According to the Journal of Athletic Training, onsite Wet Bulb Globe Temperatures remains a prudent choice for evaluating environmental conditions and athletic surfaces to prevent heat stress.

Monitoring WBGT and Environmental Conditions

"WBGT measurements should be taken at regular intervals on each outdoor athletic playing surface to adequately capture the environmental conditions affecting physical performance and the risk of exertional heat illness."

Journal of Athletic Training; Volume 52, Number 11, 2017

A 2017 study published in the Journal of Athletic Training shared research findings detailing the disparity between predictive measurements obtained from the National Weather Service vs. actual Wet Bulb Globe Temperature ("WBGT") measurements taken onsite above the playing surface. Relying upon National Weather Service reported WBGT readings resulted in heat-safety category misclassification across all athletic surfaces and underestimated the local heat stress, especially on dark or artificial athletic surfaces. Onsite WBGT monitoring remains the only prudent choice for determining the WBGT zone accurately in practice or play location.

The Kestrel 5400 Heat Stress Tracker is the most user-friendly WBGT meter on the market. Getting accurate measurements could not be easier – simply hold the Kestrel Heat Stress Tracker in the area of interest for instantaneous and average WBGT measurements. Set the appropriate WBGT thresholds for flag warnings, and the loud buzzer, bright LED beacon, and on-screen alerts provide instant notification of dangerous conditions.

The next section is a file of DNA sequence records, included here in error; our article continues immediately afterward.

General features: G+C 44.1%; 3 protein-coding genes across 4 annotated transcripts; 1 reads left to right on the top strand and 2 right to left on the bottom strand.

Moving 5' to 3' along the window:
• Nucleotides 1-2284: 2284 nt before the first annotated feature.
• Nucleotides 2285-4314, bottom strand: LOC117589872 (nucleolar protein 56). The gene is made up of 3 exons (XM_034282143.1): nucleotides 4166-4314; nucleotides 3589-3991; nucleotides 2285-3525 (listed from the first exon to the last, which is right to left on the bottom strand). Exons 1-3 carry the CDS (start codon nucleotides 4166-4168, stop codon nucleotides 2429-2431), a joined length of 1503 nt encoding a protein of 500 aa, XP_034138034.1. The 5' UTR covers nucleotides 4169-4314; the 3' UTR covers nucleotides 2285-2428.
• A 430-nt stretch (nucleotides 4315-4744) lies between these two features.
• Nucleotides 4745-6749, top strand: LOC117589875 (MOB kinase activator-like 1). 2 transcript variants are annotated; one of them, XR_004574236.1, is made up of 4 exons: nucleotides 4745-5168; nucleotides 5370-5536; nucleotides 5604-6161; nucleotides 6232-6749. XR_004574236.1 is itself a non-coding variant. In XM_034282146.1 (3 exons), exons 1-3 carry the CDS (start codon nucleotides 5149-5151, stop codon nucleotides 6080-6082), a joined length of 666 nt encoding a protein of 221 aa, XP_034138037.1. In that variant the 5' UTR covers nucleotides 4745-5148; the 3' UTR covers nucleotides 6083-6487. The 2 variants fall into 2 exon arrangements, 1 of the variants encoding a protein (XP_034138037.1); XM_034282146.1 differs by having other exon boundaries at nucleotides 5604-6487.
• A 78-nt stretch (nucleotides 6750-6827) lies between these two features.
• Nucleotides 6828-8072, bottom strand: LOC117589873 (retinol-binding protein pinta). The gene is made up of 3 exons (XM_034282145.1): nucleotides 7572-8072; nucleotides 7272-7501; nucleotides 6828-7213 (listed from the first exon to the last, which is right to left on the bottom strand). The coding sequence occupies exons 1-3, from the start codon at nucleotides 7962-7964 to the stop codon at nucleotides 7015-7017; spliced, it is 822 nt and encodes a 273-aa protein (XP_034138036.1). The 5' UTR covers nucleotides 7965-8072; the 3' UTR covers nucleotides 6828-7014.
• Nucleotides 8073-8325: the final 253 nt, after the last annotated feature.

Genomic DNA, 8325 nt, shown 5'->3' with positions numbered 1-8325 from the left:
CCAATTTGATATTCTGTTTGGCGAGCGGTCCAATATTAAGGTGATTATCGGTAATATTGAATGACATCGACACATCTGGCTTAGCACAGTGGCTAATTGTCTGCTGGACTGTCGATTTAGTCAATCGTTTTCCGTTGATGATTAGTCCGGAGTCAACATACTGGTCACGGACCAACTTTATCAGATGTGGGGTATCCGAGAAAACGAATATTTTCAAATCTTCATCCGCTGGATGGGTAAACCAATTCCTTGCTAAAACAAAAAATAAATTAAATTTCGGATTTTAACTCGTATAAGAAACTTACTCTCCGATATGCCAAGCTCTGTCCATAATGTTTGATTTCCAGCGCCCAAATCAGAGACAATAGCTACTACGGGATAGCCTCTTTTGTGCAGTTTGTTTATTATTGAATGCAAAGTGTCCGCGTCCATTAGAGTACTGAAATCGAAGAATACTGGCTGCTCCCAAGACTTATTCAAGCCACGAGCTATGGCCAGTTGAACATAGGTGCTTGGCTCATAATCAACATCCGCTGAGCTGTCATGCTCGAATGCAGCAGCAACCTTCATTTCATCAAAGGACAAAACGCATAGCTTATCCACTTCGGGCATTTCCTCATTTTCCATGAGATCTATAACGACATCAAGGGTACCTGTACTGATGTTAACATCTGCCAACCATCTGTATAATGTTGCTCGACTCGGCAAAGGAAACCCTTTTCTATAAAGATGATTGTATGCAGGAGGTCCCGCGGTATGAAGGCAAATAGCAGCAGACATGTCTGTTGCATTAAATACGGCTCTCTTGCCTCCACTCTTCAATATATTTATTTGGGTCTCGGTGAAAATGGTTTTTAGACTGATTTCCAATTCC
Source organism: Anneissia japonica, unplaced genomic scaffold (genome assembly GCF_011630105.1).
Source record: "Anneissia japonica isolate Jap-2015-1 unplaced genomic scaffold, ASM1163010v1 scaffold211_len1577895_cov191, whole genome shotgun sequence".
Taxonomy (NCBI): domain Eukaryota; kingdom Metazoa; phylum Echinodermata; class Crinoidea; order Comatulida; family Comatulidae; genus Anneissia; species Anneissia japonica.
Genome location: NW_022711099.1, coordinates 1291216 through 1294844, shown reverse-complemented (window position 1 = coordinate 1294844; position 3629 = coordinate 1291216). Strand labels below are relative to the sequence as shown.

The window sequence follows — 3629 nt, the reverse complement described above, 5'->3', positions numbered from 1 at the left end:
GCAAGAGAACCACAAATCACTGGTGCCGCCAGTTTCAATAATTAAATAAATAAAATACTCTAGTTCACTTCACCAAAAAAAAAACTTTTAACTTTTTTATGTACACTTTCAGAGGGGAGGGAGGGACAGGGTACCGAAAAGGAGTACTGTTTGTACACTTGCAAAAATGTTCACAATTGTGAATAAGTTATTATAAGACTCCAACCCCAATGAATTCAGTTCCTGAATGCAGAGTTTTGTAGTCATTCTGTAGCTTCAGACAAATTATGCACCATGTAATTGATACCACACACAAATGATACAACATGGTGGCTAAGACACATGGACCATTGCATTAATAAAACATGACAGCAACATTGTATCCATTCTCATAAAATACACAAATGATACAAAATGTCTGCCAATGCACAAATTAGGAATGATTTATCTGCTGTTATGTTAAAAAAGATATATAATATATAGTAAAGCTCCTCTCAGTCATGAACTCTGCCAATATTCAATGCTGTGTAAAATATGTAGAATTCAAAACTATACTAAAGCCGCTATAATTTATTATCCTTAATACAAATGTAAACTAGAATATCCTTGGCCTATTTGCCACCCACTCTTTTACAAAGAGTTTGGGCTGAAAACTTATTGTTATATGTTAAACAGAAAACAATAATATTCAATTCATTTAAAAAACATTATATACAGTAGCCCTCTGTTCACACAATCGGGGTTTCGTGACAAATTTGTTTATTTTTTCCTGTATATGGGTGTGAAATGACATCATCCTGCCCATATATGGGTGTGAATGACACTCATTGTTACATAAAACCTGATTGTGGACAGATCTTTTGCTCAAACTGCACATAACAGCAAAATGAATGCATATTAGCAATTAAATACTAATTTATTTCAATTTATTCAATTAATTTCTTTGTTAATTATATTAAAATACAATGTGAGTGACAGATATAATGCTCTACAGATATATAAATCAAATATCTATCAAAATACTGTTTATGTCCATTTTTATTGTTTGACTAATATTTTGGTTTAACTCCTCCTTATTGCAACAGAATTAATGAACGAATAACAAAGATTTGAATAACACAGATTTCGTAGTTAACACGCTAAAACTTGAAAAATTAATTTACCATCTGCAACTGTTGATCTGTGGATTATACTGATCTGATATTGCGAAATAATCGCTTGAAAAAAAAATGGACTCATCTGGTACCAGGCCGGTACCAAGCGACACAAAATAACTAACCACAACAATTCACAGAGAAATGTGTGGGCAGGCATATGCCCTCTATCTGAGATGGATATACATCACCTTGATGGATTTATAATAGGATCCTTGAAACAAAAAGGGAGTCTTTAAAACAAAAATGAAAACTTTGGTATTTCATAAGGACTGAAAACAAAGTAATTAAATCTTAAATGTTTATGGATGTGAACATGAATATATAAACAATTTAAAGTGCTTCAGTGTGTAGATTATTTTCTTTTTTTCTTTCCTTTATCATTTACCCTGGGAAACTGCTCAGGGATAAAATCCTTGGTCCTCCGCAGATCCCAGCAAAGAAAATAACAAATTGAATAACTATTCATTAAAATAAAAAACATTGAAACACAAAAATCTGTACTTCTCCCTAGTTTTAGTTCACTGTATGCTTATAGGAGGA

Furthermore, with its data logger capabilities, athletic trainers can set the device to store data at specific time intervals and then send the information to their smartphones, making it easier to document, store, and share readings. Trainers can conveniently access their state's regional WBGT zones pre-loaded in the unit – allowing them to receive alerts on their mobile device when heat conditions have reached a warning zone.

In addition to WBGT, the temperature should also be monitored to prevent heat stress. The chart below gives a general overview of conditions that are safe for exercising outdoors.

The Importance of Heat Stress Monitoring with Kestrel

Accurate onsite data is crucial for identifying conditions that could be dangerous for heat illness. By monitoring the training environment with a Kestrel 5400 Heat Stress Tracker, athletic trainers can better assess the risk level and prevent or reduce heat-related illnesses.

All Kestrel 5400 models measure WBGT and all of the environmental components that contribute to heat stress -- temperature, humidity, airflow, and radiant heat. Once the recommended WBGT thresholds for warning zones are set, the loud buzzer, bright LED beacon, and on-screen warnings provide instant notification of dangerous conditions. State regional WBGT zones are also pre-loaded in the unit, and you can receive a copy of your state's guidelines when ordering direct from kestrelinstruments.com.

The 5400 Pro model adds Bluetooth Kestrel LiNK app connectivity and a wind vane tripod mount to allow for hands-free real-time monitoring and alerts on your phone (within Bluetooth range). Upload and retain data from your 5400 Pro to keep records of heat stress conditions and transfer to an iOS/Android device wirelessly with the LiNK wireless communication option and Kestrel LiNK app.

Kestrel's Heat Stress Line includes monitoring tools that every program can afford, even with budgets strained by the shut-down. You can't afford NOT to monitor heat stress, particularly this year.